3. Evgeny Rylov, RUS – 52.12 (2021)
  4. Kliment Kolesnikov, RUS – 52.13 (2021)
  5. Matt Grevers, USA – 52.26 (2017)
  6. Mitch Larkin, AUS – 52.38 (2019)
  7. Hunter Armstrong, USA – 52.48 (2021)
  8. Ryosuke Irie. JPN – 52.53 (2018)
  9. Shaine Casas, USA – 52.72 (2019)
  10. Christou Apostolos, GRE – 52.77 (2021)

Top 8 Predictions

Place Swimmer Country Best Time Since 2016 Olympics
1 Ryan Murphy USA 51.94
2 Evgeny Rylov RUS 52.12
3 Xu Jiayu CHN 51.86
4 Kliment Kolesnikov RUS 52.13
5 Mitch Larkin AUS 52.38
6 Hunter Armstrong USA 52.48
7 Christou Apostolos GRE 52.77
8 Thomas Ceccon ITA 52.84

Dark Horse: Hugo González de Oliveira (ESP) – 2016 Olympian Gonzalez de Oliveira won 2nd place at the 2021 European Championships in the 100 back with a time of 52.90. 

He beat Apostolos, Tomac, Ceccon and Rylov and this was his first time under 53.00. 

Gonzalez de Oliveira placed 20th in this event at the Rio Olympics but his recent 52.90 ranks him 14th in the world this season and puts him in contention to snag a spot in the Olympic final if he lowers it further.

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Drama King
1 year ago

Gold – Kliment Kolesnikov 51.76l
Silver – Xu Jiayu 51.94
Bronze – Ryan Murphy 52.08

4. Evegny Rylov – 52.17
5. Hunter Armstrong 52.44
6. Mitch Larkin – 52.62
7. Robert Glinta – 52.74
8. Christou Apostolos – 52.82

Dark Horse – Thomas Ceccon

Lex Soft
1 year ago

I think it will be :

  1. Kliment Kolesnikov
  2. Evgeny Rylov
  3. Ryan Murphy
  4. Hunter Armstrong (the new Matthew Grevers ?)
  5. Xu Jiayu

A relatively slow regeneration of Japanese swimmers in backstroke; I still see the same Irie Ryosuke competing in this event, rather than find someone like Daichi Suzuki who upset the favorite David Berkoff at Seoul 1988.
The 1988 final is one of the exciting race I have seen, because of 4 guys : Berkoff, Suzuki, Igor Poliansky and Sergey Zabolotnov, doing underwater for more than 15 meters.

Chad
1 year ago

Unpopular opinion – Armstrong makes the podium and Jaiyu, Larkin, and Kolesnikov miss out.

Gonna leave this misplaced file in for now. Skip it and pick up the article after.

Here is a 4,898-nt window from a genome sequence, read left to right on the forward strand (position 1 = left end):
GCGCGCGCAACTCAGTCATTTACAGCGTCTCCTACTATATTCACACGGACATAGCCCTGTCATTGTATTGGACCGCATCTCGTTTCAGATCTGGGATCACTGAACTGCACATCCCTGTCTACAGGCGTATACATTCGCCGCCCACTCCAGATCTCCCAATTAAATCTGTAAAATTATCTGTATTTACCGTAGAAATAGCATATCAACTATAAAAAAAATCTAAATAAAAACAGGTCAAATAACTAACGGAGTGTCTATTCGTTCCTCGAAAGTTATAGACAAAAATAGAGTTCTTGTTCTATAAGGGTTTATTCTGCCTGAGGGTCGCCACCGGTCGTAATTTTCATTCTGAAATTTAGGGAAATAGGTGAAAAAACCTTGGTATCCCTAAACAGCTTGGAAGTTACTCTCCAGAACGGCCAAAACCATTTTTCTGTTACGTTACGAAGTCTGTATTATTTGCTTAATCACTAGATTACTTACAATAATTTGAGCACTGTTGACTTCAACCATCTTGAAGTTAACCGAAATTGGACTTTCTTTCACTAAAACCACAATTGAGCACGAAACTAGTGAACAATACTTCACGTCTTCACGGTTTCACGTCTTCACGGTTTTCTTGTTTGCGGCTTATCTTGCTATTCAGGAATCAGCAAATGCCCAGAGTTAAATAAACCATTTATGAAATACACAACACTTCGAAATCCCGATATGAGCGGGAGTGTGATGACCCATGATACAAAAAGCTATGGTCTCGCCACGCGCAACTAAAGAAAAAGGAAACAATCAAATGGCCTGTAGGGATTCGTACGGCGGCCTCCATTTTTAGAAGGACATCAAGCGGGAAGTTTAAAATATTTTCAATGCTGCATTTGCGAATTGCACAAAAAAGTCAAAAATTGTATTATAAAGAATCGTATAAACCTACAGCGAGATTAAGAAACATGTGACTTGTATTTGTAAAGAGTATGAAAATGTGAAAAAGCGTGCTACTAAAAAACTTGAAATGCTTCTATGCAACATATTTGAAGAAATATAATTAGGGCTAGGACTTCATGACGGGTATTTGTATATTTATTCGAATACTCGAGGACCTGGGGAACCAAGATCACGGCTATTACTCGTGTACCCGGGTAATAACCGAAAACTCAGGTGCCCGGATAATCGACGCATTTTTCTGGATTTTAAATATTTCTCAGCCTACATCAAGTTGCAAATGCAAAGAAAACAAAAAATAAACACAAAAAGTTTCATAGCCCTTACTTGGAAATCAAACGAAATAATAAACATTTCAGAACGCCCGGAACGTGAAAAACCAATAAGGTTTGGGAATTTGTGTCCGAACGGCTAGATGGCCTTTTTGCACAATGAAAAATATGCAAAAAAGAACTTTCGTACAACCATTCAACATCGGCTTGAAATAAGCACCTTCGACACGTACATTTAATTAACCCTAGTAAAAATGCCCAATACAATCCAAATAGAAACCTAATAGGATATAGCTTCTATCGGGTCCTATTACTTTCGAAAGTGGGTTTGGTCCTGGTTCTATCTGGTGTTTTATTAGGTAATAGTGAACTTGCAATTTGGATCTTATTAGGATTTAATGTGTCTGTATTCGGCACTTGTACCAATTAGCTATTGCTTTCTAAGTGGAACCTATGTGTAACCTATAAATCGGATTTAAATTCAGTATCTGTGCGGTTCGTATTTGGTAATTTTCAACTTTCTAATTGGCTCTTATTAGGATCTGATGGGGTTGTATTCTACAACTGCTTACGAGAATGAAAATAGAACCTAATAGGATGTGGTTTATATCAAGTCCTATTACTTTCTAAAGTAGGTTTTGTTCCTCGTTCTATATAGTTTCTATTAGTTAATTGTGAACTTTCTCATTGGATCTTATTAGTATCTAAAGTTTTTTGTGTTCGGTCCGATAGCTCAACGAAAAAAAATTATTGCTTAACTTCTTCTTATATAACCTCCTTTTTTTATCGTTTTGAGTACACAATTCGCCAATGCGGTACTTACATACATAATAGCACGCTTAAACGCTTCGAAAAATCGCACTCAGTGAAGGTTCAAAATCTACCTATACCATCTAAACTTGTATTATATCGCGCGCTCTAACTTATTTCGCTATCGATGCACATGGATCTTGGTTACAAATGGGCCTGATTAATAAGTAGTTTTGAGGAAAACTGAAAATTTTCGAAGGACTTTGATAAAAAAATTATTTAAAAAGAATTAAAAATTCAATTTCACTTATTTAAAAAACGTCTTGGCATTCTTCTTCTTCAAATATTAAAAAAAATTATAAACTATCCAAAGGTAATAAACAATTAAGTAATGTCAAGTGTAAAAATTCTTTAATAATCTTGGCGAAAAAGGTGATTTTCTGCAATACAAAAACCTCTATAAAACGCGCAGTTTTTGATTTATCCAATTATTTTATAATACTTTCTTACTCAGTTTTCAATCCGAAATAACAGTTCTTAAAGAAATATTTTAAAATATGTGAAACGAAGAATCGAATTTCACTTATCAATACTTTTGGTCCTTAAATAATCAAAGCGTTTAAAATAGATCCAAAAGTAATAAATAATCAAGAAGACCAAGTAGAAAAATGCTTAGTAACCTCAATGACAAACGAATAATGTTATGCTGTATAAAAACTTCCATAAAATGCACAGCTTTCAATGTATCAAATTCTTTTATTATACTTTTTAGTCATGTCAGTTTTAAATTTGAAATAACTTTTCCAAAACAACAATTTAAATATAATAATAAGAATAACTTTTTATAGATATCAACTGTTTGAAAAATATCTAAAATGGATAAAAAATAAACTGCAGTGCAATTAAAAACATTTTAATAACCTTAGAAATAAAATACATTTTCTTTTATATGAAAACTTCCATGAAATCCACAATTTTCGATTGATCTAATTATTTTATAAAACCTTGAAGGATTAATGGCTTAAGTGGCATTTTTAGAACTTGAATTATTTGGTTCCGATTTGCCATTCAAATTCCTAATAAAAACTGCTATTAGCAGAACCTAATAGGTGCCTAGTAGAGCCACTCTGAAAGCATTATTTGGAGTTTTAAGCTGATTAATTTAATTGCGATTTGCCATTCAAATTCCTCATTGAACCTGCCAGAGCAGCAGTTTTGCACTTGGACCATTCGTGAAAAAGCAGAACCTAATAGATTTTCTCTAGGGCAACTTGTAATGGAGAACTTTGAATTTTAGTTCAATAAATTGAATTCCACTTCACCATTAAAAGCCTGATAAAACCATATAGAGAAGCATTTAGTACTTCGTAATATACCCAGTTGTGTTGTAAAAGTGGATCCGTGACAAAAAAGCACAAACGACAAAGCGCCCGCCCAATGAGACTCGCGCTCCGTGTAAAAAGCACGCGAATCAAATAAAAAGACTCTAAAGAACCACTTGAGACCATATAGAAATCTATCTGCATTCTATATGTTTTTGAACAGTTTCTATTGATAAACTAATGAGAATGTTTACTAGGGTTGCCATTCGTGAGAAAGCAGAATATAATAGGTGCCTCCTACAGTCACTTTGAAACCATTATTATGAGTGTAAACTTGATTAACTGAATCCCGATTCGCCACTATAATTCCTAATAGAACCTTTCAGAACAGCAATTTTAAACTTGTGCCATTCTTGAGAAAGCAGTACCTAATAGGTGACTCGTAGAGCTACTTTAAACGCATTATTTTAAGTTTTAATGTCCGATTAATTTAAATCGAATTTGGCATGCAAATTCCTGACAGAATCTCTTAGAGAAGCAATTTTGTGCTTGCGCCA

ddd
1 year ago

Ryosuke Irie of Japan may have a hard time winning medals, but he will definitely advance to the finals.

Lex Soft
Reply to  ddd
1 year ago

The same Irie Ryosuke that I have been seeing since 2008; it indicates very slow regeneration in Japanese backstroke.

Robbos
1 year ago

This is the superpower final, Russia v US v China.
Koleskinov gold
Murphy Silver
Xu Bronze

commonwombat
1 year ago

Tough one to call.

Am thinking it can go either way between Murphy and Rylov. Kolesnikov and Xu are more X factors. Armstrong looks the most likely gatecrasher.

Left field prediction: Don’t be surprised if Larkin misses final and may even be outperformed by Cooper. Would be surprised if either makes final.

Robbos
Reply to  commonwombat
1 year ago

You are going to lose your Aussie citizenship soon, this is the Aussie swim team not the cricket team.
HAHA. Please note said in jest with smile on my face.

Sub13
Reply to  Robbos
1 year ago

CW does seem to be pretty low on a lot of Aussie swimmers. However, I would much rather be low on them and get surprised than be high on them and get surprised.

commonwombat
Reply to  Sub13
1 year ago

Zero offence taken, Rob.

I’m an old codger who’s seen the bleak periods as well as the “years of plenty” so I have a somewhat different view on what is “usual programming” and thus expectations.

Low on a lot of AUS swimmers ? Moreso those who have proven CVs (ie over 2-3 years/2-3 World level meets) of non performance/erratic performance.

Disrobed Panic
1 year ago

Murphy at plus 275 (Gamble Responsibly, call 1-800 Gambler if you think you have a problem) is about as good of a bet as I’ve seen.

Sadly you don’t seem to be able to parlay the swimming bets.

I’ve come to the realization I’m the target demographic for swim betting and if that’s wrong, I don’t want to be right.

Eric the eel > Phelps
1 year ago

nah

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Annika Johnson

Annika came into the sport competitively at age eight, following in the footsteps of her twin sister and older brother. The sibling rivalry was further fueled when all three began focusing on distance freestyle, forcing the family to buy two lap counters. Annika is a three-time Futures finalist in the 200 …